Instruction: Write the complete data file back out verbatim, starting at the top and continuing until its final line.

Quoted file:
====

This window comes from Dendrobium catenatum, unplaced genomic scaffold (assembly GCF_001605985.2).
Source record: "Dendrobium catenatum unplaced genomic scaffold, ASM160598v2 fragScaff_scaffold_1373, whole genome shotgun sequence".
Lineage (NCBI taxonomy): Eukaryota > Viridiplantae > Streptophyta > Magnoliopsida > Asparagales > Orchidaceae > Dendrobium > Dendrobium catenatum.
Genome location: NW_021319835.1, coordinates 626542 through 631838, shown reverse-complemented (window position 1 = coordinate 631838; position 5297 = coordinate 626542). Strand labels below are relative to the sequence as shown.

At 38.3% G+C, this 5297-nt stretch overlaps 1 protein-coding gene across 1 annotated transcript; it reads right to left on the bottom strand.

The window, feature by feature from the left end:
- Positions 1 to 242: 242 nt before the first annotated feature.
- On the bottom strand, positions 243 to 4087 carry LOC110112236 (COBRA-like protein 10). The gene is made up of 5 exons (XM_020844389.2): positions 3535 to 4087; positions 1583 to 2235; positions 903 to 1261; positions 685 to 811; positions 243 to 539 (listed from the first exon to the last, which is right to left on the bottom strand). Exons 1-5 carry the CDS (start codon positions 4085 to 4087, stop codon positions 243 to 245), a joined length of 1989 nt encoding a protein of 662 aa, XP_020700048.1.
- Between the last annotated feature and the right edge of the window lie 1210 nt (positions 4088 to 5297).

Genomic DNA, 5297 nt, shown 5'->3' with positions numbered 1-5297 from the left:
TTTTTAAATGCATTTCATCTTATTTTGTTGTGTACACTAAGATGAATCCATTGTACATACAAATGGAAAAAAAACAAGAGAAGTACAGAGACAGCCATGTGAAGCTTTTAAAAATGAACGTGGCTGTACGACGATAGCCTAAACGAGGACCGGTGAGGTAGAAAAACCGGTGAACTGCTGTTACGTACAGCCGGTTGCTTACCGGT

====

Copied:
This window comes from Dendrobium catenatum, unplaced genomic scaffold (assembly GCF_001605985.2).
Source record: "Dendrobium catenatum unplaced genomic scaffold, ASM160598v2 fragScaff_scaffold_1373, whole genome shotgun sequence".
Lineage (NCBI taxonomy): Eukaryota > Viridiplantae > Streptophyta > Magnoliopsida > Asparagales > Orchidaceae > Dendrobium > Dendrobium catenatum.
Genome location: NW_021319835.1, coordinates 626542 through 631838, shown reverse-complemented (window position 1 = coordinate 631838; position 5297 = coordinate 626542). Strand labels below are relative to the sequence as shown.

At 38.3% G+C, this 5297-nt stretch overlaps 1 protein-coding gene across 1 annotated transcript; it reads right to left on the bottom strand.

The window, feature by feature from the left end:
- Positions 1 to 242: 242 nt before the first annotated feature.
- On the bottom strand, positions 243 to 4087 carry LOC110112236 (COBRA-like protein 10). The gene is made up of 5 exons (XM_020844389.2): positions 3535 to 4087; positions 1583 to 2235; positions 903 to 1261; positions 685 to 811; positions 243 to 539 (listed from the first exon to the last, which is right to left on the bottom strand). Exons 1-5 carry the CDS (start codon positions 4085 to 4087, stop codon positions 243 to 245), a joined length of 1989 nt encoding a protein of 662 aa, XP_020700048.1.
- Between the last annotated feature and the right edge of the window lie 1210 nt (positions 4088 to 5297).

Genomic DNA, 5297 nt, shown 5'->3' with positions numbered 1-5297 from the left:
TTTTTAAATGCATTTCATCTTATTTTGTTGTGTACACTAAGATGAATCCATTGTACATACAAATGGAAAAAAAACAAGAGAAGTACAGAGACAGCCATGTGAAGCTTTTAAAAATGAACGTGGCTGTACGACGATAGCCTAAACGAGGACCGGTGAGGTAGAAAAACCGGTGAACTGCTGTTACGTACAGCCGGTTGCTTACCGGT